Rosbalt, a news website known for its connections to Russia’s security services, reported that Mr. Krapivin, the de facto head of the group, had gone into hiding after several employees of Group 1520 agreed to testify against him in the Russian investigation.

Mr. Markelov is believed to be among those co-operating with that investigation. Rosbalt reported that Mr. Markelov told the investigators that employees of Group 1520 transferred US$150,000 a month to Interior Ministry official Dmitry Zakharchenko, and also gave "assistance” – in the form of cash and real estate – to other government officials, including some "of the highest rank.”

Mr. Zakharchenko, who faces multiple charges of corruption, was found with US$120-million in cash in his apartment when he was arrested in 2016. The money – along with Mr. Zakharchenko’s cars and real estate – has been seized and placed in government coffers.

Mr. Obodovskiy and Mr. Usherovich are both believed to be outside Russia. They are expected to be charged in absentia.

Armed police from the Moscow Region Customs Office have visited Bombardier’s Moscow office at least twice in the past year. The general-director of its Russian subsidiary, Bombardier Transportation (Signal) – which 2017 documents show was partly owned by directors of Group 1520 – has been repeatedly summoned for questioning. It is not known whether the police visits to Bombardier are connected to the investigation into Group 1520.

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The presence of a Group 1520 affiliate, Multiserv Overseas Ltd., on a project to install Bombardier’s EBI Lock-950 rail-signalling equipment in Azerbaijan is the focus of the ongoing police investigation in Sweden (due to the involvement of the Stockholm-based Bombardier Transportation Sweden), and a separate audit by the World Bank, which supplied the bulk of the project’s funding.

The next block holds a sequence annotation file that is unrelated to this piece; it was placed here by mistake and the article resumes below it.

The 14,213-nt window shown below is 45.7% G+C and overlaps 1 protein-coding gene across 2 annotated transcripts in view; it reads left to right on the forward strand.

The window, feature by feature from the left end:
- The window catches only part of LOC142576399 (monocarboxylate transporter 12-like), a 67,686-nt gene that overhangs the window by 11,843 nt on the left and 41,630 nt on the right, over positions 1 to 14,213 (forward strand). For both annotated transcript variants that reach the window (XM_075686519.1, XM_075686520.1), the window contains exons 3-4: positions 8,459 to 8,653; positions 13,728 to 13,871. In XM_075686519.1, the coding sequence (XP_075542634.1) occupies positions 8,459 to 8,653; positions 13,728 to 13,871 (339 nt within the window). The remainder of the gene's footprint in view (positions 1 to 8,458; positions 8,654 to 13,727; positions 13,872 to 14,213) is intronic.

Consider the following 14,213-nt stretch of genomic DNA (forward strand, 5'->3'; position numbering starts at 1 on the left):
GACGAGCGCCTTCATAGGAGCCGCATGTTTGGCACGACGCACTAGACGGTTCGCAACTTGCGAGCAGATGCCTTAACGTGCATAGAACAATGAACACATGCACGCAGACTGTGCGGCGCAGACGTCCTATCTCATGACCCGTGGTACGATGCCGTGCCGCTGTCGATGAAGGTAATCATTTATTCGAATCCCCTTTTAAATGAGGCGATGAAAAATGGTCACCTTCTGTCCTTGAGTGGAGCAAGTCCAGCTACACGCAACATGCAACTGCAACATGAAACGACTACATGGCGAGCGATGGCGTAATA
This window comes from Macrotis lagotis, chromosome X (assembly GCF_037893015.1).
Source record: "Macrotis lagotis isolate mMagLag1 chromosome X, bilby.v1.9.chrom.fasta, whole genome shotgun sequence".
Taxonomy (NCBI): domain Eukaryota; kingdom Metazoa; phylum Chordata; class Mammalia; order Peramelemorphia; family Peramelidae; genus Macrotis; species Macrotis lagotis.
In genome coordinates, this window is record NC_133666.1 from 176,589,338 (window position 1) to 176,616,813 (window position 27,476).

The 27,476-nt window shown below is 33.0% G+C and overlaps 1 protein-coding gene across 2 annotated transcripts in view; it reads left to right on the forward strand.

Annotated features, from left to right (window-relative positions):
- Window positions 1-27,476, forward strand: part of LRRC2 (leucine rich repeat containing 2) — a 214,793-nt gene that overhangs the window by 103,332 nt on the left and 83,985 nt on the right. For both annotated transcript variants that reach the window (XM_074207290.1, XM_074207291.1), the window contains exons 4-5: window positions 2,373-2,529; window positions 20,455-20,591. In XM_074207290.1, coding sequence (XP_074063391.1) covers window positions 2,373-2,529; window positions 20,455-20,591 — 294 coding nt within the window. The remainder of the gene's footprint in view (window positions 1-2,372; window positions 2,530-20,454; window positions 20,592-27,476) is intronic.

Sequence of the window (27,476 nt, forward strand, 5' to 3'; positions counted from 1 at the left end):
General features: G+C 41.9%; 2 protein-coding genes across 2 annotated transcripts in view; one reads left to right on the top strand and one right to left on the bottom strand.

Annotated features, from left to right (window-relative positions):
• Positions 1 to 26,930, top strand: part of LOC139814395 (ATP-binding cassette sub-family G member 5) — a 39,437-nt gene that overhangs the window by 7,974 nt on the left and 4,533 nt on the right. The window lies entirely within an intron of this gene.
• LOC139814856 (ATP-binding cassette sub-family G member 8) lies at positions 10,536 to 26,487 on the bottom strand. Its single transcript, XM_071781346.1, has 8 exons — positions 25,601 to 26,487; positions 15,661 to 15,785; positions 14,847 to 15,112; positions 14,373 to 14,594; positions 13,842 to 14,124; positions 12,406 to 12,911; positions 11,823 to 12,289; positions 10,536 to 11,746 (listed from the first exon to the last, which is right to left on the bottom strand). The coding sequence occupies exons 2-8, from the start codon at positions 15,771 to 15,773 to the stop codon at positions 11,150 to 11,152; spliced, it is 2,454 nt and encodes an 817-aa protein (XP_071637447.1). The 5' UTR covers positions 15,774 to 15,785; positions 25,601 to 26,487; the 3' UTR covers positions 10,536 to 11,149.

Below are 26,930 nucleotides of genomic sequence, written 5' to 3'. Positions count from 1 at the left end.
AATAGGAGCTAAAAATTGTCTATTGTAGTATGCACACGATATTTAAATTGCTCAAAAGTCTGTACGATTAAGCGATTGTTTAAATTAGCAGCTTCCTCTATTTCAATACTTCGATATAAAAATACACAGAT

Multiserv Overseas appears to have made a massive profit within the Azerbaijan deal by buying the EBI Lock-950s at US$20-million from Bombardier Transportation Sweden, and selling them to Bombardier’s local partner at US$104-million.

Multiserv Overseas was the focus of a Globe and Mail investigation in 2016 that found that while the company had no apparent business purpose, it was listed as the "shipper” on more than 100 other transactions involving the sale of EBI Lock-950s into Russia and other parts of the former Soviet Union.

Company records show that Multiserv Overseas – which is headquartered in the United Kingdom, but is managed from Cyprus and has a shifting ownership structure involving other shell companies in Panama, Belize and the Seychelles – was founded by Mr. Obodovskiy. Evidence presented in Sweden shows that Bombardier executives believed the beneficial owner of the company was Mr. Krapivin.

The legal document shows that Mr. Krapivin, Mr. Markelov and Mr. Usherovich – along with a fourth person, Anastasia Kopacheva – together controlled a company, Zheldoravtomatizatsia, that was the third, unpublicized partner in Bombardier Transportation (Signal), a joint venture between Bombardier and Russian Railways that was created in 1996. As of last year, Zheldoravtomatizatsia owned 4 per cent of Bombardier Transportation (Signal).

Separately, Mr. Krapivin and Mr. Obodovskiy controlled 74 per cent of BT Signaling BV, an Amersterdam-registered company that was 26-per-cent owned by the UK-based Bombardier Transportation (Global Holding). BT Signaling BV was the partner of Russian Railways in a joint venture called Elteza, which frequently imported the EBI Lock-950s via Multiserv Overseas.

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Earlier this year, Mr. Saint-Pol said that Elteza was no longer a subsidy of Bombardier.